26. Dayan, P.; Balleine, B.W. Reward, motivation, and reinforcement learning. Neuron 2002, 36, 285–298. [Google Scholar] [CrossRef]
  27. Ryan, R.M.; Deci, E.L. Intrinsic and Extrinsic Motivations: Classic Definitions and New Directions. Contemp. Educ. Psychol. 2000, 25, 54–67. [Google Scholar] [CrossRef] [PubMed]
  28. Ruff, C.C.; Fehr, E. The neurobiology of rewards and values in social decision making. Nat. Rev. Neurosci. 2014, 15, 549–562. [Google Scholar] [CrossRef] [PubMed]
  29. Schultz, W. Behavioral theories and the neurophysiology of reward. Annu. Rev. Psychol. 2006, 57, 87–115. [Google Scholar] [CrossRef]
  30. Wang, H.; Sun, C.-T. Game reward systems: Gaming experiences and social meanings. In Proceedings of the 2011 DiGRA International Conference: Think Design Play, DiGRA ’11, Utrecht, The Netherlands, 14–17 September 2011. [Google Scholar]
  31. Hamari, J.; Eranti, V. Framework for Designing and Evaluating Game Achievements. In Proceedings of the 2011 DiGRA International Conference: Think Design Play, DiGRA ’11, Utrecht, The Netherlands, 14–17 September 2011. [Google Scholar]
  32. Przybylski, A.K.; Rigby, C.S.; Ryan, R.M. A motivational model of video game engagement. Rev. Gen. Psychol. 2010, 14, 154–166. [Google Scholar] [CrossRef]
  33. Braun, H.; Kirsch, I.; Yamamoto, K. An Experimental Study of the Effects of Monetary Incentives on Performance on the 12th-Grade NAEP Reading Assessment. Teach. Coll. Rec. 2011, 113, 2309–2344. [Google Scholar]
  34. Kohls, G.; Peltzer, J.; Herpertz-Dahlmann, B.; Konrad, K. Differential effects of social and non-social reward on response inhibition in children and adolescents. Dev. Sci. 2009, 12, 614–625. [Google Scholar] [CrossRef]
  35. Stajkovic, A.D.; Luthans, F. Differential Effects of Incentive Motivators on Work Performance. Acad. Manag. J. 2001, 44, 580–590. [Google Scholar]
  36. Choi, W.H.; Son, J.W.; Kim, Y.R.; Oh, J.H.; Lee, S.I.; Shin, C.J.; Kim, S.K.; Ju, G.; Lee, S.; Jo, S.; et al. An fMRI Study Investigating Adolescent Brain Activation by Rewards and Feedback. Psychiatry Investig. 2013, 10, 47–55. [Google Scholar] [CrossRef] [PubMed]
  37. Deterding, S.; Dixon, D.; Khaled, R.; Nacke, L. From game design elements to gamefulness: Defining “gamification”. In Proceedings of the 15th International Academic MindTrek Conference: Envisioning Future Media Environments, Tampere, Finland, 28–30 September 2011. [Google Scholar]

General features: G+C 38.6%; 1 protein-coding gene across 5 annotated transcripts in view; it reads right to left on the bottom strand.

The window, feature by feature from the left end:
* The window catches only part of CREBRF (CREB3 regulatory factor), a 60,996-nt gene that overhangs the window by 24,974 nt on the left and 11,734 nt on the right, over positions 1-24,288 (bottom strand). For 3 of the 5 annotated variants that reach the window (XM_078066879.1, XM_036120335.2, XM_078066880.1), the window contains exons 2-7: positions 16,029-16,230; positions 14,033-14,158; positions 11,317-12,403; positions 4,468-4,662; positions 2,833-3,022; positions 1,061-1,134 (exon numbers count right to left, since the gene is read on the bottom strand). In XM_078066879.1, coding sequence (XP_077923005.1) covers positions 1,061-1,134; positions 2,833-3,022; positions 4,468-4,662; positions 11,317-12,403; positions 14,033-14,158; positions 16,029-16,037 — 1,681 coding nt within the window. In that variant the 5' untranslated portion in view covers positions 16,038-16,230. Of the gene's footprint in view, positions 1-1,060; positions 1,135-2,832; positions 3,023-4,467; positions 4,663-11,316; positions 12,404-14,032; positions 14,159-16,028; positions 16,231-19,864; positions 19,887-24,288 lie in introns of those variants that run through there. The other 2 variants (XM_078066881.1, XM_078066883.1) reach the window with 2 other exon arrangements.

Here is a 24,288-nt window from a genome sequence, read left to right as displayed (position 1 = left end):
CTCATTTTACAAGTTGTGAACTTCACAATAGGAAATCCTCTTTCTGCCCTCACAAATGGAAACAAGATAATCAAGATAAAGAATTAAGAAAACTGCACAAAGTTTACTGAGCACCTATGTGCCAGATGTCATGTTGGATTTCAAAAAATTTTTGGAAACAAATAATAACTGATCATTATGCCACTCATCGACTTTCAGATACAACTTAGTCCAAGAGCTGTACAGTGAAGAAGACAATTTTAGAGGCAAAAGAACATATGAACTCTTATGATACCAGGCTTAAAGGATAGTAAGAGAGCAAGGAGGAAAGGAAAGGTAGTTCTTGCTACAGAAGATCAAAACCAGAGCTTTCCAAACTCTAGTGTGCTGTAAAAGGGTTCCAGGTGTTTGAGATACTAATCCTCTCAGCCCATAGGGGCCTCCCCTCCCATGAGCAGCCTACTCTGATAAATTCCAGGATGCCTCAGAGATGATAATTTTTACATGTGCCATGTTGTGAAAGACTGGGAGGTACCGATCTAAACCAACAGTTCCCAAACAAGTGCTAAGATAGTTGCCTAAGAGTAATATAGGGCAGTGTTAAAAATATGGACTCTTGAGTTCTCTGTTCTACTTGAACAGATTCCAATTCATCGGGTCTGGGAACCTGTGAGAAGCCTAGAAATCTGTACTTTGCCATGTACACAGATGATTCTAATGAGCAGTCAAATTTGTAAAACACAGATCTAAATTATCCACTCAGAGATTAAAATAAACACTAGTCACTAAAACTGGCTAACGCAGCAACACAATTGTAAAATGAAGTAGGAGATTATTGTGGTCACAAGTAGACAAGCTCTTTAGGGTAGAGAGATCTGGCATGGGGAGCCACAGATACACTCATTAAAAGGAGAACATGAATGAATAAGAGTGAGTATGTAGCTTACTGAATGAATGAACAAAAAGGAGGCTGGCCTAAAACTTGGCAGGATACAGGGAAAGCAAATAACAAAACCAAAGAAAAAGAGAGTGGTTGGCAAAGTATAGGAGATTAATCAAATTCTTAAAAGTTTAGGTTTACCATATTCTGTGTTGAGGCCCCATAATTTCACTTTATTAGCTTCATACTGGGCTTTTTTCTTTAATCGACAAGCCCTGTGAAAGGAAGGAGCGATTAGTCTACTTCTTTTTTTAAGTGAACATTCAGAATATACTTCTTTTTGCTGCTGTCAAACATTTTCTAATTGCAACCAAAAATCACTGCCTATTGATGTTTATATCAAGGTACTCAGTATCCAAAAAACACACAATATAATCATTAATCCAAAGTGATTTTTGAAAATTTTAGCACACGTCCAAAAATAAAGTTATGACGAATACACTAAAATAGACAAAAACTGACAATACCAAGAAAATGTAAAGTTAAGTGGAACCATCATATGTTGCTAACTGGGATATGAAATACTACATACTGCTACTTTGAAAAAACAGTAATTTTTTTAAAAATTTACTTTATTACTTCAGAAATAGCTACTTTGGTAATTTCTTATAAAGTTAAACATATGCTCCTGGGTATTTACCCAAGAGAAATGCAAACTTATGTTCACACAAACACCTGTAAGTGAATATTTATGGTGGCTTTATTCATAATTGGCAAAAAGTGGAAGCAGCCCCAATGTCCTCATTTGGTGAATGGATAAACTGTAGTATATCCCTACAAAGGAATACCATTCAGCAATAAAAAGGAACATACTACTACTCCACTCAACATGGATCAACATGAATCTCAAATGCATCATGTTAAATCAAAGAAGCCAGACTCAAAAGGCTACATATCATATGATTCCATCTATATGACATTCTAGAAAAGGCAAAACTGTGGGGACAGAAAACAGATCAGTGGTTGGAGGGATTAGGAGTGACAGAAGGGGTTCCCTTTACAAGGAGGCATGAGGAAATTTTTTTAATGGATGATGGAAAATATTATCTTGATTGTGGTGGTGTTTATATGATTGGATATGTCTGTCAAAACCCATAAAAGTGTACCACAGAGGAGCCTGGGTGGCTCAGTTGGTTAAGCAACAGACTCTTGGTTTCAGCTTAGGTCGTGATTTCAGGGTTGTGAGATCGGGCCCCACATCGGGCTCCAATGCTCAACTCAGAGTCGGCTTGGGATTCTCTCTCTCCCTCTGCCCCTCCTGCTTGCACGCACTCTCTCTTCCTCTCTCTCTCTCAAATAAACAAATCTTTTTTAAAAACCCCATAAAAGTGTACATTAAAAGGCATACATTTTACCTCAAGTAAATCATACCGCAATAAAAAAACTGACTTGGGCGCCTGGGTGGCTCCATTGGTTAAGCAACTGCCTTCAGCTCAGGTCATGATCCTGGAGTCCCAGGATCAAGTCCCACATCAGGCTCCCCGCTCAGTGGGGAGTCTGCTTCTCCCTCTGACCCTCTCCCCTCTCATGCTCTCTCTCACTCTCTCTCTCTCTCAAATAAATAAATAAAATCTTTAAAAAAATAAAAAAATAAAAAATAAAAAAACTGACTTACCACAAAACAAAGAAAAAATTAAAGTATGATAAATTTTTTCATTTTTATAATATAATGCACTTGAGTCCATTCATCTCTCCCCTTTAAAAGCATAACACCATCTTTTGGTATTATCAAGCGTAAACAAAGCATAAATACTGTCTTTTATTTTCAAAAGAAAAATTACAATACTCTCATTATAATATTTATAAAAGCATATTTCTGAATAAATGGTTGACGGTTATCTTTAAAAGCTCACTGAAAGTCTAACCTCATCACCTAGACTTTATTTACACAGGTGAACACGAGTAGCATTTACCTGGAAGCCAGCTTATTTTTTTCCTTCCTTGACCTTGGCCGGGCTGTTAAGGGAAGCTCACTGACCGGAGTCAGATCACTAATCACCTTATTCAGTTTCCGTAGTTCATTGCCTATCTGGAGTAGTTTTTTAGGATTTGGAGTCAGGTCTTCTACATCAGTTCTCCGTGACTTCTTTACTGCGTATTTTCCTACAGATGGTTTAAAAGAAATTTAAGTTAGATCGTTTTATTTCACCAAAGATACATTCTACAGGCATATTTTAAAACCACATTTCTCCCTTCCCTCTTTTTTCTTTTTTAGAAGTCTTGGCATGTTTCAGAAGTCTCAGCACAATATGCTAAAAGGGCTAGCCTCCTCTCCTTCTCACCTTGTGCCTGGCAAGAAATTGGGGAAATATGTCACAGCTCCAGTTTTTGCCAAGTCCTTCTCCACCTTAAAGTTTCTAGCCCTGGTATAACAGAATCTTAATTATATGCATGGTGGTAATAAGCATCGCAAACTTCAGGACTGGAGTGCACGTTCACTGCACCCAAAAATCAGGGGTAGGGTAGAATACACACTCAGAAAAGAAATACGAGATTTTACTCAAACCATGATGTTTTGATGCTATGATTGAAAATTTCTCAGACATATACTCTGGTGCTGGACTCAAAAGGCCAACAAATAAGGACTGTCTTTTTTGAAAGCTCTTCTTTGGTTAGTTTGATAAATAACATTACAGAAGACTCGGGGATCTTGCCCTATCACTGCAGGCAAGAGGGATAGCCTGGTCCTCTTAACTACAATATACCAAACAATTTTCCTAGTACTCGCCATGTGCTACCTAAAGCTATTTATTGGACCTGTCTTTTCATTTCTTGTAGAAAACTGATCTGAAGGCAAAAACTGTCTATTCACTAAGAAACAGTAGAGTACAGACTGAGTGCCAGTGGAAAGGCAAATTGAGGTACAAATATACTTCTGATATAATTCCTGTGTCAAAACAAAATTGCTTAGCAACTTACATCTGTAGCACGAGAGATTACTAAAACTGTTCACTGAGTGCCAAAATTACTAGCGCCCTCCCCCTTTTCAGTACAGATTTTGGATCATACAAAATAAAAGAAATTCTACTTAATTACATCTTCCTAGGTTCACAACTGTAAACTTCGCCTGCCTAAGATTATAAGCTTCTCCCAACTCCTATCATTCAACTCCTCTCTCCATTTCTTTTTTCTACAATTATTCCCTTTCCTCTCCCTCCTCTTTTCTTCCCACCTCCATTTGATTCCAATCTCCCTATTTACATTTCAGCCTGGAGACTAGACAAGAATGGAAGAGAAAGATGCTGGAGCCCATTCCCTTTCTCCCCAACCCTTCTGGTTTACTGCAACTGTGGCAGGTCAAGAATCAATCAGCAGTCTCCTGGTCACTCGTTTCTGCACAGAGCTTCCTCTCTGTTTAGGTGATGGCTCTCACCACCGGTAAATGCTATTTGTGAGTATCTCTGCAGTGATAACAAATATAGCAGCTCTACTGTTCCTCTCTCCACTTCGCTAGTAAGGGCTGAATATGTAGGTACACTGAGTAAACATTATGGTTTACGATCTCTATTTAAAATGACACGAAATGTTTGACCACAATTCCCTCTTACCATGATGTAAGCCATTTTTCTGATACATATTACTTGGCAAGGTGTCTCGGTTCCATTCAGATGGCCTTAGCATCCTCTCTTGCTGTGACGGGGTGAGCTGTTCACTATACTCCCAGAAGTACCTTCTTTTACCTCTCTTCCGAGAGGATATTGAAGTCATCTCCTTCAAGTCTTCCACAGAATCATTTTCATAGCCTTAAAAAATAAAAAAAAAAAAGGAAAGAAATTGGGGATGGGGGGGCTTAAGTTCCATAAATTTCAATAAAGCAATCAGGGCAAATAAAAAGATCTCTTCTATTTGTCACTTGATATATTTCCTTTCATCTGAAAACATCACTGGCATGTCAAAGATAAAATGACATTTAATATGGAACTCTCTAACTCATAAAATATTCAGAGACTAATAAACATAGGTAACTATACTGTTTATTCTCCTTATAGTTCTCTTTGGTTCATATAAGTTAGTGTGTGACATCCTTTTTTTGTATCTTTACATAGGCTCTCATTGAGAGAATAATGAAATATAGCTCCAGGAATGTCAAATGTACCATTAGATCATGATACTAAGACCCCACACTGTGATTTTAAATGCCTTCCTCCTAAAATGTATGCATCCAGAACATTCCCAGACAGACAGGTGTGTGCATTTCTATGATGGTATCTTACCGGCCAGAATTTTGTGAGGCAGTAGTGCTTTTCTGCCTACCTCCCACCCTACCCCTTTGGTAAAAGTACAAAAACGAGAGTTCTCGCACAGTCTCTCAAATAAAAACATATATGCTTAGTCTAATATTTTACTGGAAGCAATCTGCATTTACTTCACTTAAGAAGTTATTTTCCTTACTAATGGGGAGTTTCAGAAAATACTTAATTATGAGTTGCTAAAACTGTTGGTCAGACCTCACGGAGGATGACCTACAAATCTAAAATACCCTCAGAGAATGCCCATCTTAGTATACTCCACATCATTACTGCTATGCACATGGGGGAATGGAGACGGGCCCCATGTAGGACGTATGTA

38. Koepp, M.J.; Gunn, R.N.; Lawrence, A.D.; Cunningham, V.J.; Dagher, A.; Jones, T.; Brooks, D.J.; Bench, C.J.; Grasby, P.M. Evidence for striatal dopamine release during a video game. Nature 1998, 393, 266–268. [Google Scholar] [CrossRef]
  39. Volkow, N.D.; Fowler, J.S.; Wang, G.J.; Swanson, J.M. Dopamine in Drug Abuse and Addiction: Results from Imaging Studies and Treatment Implications. Mol. Psychiatry 2004, 9, 557–569. [Google Scholar] [CrossRef]
  40. Siriaraya, P.; Visch, V.; Vermeeren, A.; Bas, M. A cookbook method for Persuasive Game Design. Int. J. Serious Games 2018, 5, 37–71. [Google Scholar] [CrossRef]
  41. Koob, G.F.; le Moal, M. Drug addiction, dysregulation of reward, and allostasis. Neuropsychopharmacology 2001, 24, 97–129. [Google Scholar] [CrossRef]
  42. Reuter, J.; Raedler, T.; Rose, M.; Hand, I.; Glascher, J.; Buchel, C. Pathological gambling is linked to reduced activation of the mesolimbic reward system. Nat. Neurosci. 2005, 8, 147–148. [Google Scholar] [CrossRef]
  43. Volkow, N.D.; Wang, G.-J.; Fowler, J.S.; Tomasi, D.; Telang, F.; Baler, R. Addiction: Decreased reward sensitivity and increased expectation sensitivity conspire to overwhelm the brain’s control circuit. Bioessays News Rev. Mol. Cell. Dev. Biol. 2010, 32, 748–755. [Google Scholar] [CrossRef]
  44. Koob, G.F.; le Moal, M. Plasticity of reward neurocircuitry and the “dark side” of drug addiction. Nat. Neurosci. 2005, 8, 1442. [Google Scholar] [CrossRef] [PubMed]
  45. Kim, J.-E.; Son, J.-W.; Choi, W.-H.; Kim, Y.-R.; Oh, J.-H.; Lee, S.; Kim, J.-K. Neural responses to various rewards and feedback in the brains of adolescent Internet addicts detected by functional magnetic resonance imaging. Psychiatry Clin. Neurosci. 2014, 68, 463–470. [Google Scholar] [CrossRef] [PubMed]
  46. Volkow, N.D.; Wang, G.J.; Fowler, J.S.; Tomasi, D.; Telang, F. Addiction: Beyond dopamine reward circuitry. Proc. Natl. Acad. Sci. USA 2011, 118, 15037–15042. [Google Scholar] [CrossRef] [PubMed]
  47. Prendergast, M.; Podus, D.; Finney, J.; Greenwell, L.; Roll, J. Contingency management for treatment of substance use disorders: A meta-analysis. Addiction 2006, 101, 1546–1560. [Google Scholar] [CrossRef] [PubMed]
  48. Shoptaw, S.; Reback, C.J.; Peck, J.A.; Yang, X.; Rotheram-Fuller, E.; Larkins, S.; Veniegas, R.C.; Freese, T.E.; Hucks-Ortiz, C. Behavioral treatment approaches for methamphetamine dependence and HIV-related sexual risk behaviors among urban gay and bisexual men. Drug Alcohol Depend. 2005, 78, 125–134. [Google Scholar] [CrossRef]
  49. Minozzi, S.; Saulle, R.; de Crescenzo, F.; Amato, L. Psychosocial interventions for psychostimulant misuse. Cochrane Database Syst. Rev. 2016, 9, 011866. [Google Scholar] [CrossRef]
  50. Lussier, J.P.; Heil, S.H.; Mongeon, J.A.; Badger, G.J.; Higgins, S.T. A meta-analysis of voucher-based reinforcement therapy for substance use disorders. Addiction 2006, 101, 192–203. [Google Scholar] [CrossRef] [PubMed]